She began writing The Fountainhead in 1935. In the character of the architect Howard Roark, she presented for the first time the kind of hero whose depiction was the chief goal of her writing: the ideal man, man as "he could be and ought to be." The Fountainhead was rejected by twelve publishers but finally accepted by the Bobbs-Merrill Company. When published in 1943, it made history by becoming a best seller through word-of-mouth two years later, and gained for its author lasting recognition as a champion of individualism.

Ayn Rand returned to Hollywood in late 1943 to write the screenplay for The Fountainhead, but wartime restrictions delayed production until 1948. Working part time as a screenwriter for Hal Wallis Productions, she began her major novel, Atlas Shrugged, in 1946. In 1951 she moved back to New York City and devoted herself full time to the completion of Atlas Shrugged.

Published in 1957, Atlas Shrugged was her greatest achievement and last work of fiction. In this novel she dramatized her unique philosophy in an intellectual mystery story that integrated ethics, metaphysics, epistemology, politics, economics and sex. Although she considered herself primarily a fiction writer, she realized that in order to create heroic fictional characters, she had to identify the philosophic principles that make such individuals possible. She needed to formulate "a philosophy for living on earth."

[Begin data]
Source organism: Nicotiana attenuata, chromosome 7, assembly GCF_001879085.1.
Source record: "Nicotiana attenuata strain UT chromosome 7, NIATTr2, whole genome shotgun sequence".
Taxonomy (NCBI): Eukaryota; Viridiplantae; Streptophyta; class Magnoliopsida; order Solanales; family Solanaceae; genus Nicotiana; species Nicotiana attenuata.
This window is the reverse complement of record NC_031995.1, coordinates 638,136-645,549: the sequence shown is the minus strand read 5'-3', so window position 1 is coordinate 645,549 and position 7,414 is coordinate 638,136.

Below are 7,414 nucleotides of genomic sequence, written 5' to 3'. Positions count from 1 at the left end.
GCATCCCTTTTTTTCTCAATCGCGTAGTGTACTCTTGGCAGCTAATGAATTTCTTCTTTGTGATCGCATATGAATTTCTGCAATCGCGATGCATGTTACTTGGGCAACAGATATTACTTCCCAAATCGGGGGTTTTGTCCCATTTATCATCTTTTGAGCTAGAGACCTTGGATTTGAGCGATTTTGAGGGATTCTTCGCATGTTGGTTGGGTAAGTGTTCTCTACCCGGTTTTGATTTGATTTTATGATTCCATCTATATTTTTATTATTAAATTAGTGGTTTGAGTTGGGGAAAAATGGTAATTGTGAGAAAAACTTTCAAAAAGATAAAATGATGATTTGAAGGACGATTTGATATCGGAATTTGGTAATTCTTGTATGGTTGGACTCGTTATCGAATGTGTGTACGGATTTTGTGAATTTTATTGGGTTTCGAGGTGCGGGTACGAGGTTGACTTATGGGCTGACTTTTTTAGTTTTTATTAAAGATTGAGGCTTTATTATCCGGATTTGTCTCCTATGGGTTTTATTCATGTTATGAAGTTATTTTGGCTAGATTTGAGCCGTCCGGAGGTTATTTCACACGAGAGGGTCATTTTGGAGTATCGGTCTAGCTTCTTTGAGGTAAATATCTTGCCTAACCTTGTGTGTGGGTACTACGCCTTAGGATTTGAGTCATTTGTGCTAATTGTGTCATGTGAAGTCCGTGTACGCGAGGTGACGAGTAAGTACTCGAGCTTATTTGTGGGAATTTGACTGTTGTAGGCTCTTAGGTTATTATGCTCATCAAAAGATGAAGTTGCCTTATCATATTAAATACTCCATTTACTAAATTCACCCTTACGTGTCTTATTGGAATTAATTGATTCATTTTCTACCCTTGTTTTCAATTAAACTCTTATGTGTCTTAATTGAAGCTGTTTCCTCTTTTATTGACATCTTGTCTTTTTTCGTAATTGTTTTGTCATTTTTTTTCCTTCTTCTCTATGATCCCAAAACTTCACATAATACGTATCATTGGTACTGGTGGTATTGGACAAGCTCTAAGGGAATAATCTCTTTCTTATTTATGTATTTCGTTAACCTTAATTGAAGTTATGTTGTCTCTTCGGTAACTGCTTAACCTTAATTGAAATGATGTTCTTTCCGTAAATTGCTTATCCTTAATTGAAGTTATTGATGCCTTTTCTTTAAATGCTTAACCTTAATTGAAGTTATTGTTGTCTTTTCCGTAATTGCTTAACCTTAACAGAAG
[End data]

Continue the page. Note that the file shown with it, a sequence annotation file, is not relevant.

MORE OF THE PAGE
Thereafter, Ayn Rand wrote and lectured on her philosophy—Objectivism. She published and edited her own periodicals from 1962 to 1976, her essays providing much of the material for nine books on Objectivism and its application to the culture. Ayn Rand died on March 6, 1982, in her New York City apartment.

Every book by Ayn Rand published in her lifetime is still in print, and hundreds of thousands of copies are sold each year, so far totaling more than twenty million. Several new volumes have been published posthumously. Her vision of man and her philosophy for living on earth have changed the lives of thousands of readers and launched a philosophic movement with a growing impact on American culture.